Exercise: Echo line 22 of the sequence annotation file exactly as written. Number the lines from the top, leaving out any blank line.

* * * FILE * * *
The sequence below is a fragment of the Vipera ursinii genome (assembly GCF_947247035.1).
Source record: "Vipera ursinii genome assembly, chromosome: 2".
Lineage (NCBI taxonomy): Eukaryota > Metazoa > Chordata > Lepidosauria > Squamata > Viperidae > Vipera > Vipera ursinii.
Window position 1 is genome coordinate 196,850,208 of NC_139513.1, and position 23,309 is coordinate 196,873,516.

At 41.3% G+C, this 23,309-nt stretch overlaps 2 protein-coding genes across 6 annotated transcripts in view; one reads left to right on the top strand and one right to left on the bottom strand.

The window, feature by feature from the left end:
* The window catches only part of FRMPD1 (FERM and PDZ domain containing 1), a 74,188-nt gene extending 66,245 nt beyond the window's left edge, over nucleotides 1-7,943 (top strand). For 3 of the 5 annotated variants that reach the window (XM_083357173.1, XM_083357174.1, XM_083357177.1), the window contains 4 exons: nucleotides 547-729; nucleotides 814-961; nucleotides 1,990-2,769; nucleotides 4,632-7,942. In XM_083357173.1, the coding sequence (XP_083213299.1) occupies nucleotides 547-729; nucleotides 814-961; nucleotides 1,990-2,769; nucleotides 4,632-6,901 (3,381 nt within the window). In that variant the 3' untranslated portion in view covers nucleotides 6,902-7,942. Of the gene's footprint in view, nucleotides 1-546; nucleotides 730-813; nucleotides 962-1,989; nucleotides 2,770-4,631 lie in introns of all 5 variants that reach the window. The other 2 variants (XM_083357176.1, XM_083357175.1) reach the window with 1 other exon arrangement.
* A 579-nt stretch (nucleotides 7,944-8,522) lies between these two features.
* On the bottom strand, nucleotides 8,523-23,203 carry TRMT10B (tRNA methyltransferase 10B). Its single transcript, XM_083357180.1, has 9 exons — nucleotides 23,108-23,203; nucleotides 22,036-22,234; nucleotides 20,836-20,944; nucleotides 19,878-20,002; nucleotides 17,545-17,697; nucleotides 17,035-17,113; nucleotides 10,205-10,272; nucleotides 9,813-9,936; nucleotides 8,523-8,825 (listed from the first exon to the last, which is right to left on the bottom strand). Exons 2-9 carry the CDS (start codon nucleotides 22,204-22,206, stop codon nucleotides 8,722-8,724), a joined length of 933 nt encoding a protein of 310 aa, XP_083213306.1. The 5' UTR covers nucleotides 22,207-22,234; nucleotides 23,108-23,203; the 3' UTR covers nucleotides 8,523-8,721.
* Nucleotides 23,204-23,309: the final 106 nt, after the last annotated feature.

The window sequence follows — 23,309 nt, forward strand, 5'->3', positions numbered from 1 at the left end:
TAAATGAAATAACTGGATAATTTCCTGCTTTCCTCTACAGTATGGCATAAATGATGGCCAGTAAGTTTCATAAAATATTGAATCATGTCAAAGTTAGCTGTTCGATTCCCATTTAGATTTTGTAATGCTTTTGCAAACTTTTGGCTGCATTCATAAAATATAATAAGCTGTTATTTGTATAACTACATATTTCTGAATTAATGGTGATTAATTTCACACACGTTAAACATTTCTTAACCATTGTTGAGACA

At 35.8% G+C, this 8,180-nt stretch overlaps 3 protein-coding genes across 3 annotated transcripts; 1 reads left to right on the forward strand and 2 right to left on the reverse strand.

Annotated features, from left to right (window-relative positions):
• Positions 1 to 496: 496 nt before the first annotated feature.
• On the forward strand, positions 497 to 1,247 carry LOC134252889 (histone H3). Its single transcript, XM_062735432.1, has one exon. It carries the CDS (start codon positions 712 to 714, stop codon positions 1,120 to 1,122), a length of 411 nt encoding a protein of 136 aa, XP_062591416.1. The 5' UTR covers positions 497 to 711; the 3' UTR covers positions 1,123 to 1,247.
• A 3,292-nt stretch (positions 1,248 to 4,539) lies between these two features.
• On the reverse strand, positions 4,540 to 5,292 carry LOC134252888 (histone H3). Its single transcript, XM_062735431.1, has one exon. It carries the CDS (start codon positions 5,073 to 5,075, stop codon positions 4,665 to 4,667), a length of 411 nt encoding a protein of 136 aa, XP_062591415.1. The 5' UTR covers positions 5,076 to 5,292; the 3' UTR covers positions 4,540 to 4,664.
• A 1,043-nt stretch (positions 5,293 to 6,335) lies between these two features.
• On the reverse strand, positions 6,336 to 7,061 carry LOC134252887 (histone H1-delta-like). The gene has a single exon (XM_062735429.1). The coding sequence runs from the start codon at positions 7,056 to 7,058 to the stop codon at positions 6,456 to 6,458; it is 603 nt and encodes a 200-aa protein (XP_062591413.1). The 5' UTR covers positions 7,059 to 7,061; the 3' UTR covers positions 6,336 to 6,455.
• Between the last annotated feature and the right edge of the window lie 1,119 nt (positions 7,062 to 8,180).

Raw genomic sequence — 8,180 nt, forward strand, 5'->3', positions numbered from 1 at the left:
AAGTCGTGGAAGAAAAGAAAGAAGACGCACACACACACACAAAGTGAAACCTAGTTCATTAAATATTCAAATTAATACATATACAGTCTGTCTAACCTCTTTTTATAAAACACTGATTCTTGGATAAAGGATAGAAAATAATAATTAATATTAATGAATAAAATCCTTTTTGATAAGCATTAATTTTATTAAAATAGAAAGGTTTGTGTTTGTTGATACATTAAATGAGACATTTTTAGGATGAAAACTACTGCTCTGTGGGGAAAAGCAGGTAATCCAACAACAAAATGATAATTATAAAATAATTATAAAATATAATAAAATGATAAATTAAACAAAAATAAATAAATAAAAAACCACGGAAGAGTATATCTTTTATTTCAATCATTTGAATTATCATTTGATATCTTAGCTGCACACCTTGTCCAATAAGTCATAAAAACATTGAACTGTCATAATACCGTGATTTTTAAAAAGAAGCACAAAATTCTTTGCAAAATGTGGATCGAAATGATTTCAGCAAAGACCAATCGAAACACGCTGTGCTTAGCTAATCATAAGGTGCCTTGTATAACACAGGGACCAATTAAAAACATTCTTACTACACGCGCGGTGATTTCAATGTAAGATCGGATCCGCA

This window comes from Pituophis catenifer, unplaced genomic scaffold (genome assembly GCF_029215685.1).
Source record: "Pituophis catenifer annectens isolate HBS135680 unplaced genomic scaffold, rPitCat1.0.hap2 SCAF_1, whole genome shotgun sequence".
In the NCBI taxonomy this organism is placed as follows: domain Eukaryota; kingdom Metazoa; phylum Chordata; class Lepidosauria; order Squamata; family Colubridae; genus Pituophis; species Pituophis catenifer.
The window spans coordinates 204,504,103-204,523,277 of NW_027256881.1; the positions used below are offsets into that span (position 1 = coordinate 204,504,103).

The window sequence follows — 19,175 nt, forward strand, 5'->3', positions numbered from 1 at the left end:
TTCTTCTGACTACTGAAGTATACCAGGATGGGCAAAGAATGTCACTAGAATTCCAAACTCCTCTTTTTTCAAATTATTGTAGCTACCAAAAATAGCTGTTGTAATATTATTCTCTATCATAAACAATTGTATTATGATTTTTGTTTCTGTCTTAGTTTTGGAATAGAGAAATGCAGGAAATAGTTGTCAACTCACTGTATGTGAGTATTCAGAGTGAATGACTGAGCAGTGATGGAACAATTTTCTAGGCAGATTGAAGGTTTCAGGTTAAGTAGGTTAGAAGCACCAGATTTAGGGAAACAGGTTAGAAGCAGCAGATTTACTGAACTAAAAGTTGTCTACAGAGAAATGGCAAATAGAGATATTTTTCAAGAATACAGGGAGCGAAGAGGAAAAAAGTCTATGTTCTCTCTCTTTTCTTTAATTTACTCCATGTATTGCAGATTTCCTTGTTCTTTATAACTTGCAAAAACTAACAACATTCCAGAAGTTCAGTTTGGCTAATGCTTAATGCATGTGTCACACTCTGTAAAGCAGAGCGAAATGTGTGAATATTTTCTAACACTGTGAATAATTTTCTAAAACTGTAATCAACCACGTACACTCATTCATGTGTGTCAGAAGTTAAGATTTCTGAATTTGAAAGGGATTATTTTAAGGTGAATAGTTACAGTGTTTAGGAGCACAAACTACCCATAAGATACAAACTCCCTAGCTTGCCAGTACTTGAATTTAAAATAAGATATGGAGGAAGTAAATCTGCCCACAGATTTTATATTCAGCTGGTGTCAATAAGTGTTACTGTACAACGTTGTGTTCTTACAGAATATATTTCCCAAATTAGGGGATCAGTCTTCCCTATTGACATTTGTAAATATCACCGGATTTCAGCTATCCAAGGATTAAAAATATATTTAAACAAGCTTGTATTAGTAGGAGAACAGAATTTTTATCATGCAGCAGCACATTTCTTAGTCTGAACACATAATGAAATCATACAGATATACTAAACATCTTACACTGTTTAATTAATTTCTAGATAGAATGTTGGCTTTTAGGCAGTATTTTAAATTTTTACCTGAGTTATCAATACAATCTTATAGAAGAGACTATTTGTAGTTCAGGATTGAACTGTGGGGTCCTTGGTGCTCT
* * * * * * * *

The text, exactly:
Raw genomic sequence — 8,180 nt, forward strand, 5'->3', positions numbered from 1 at the left: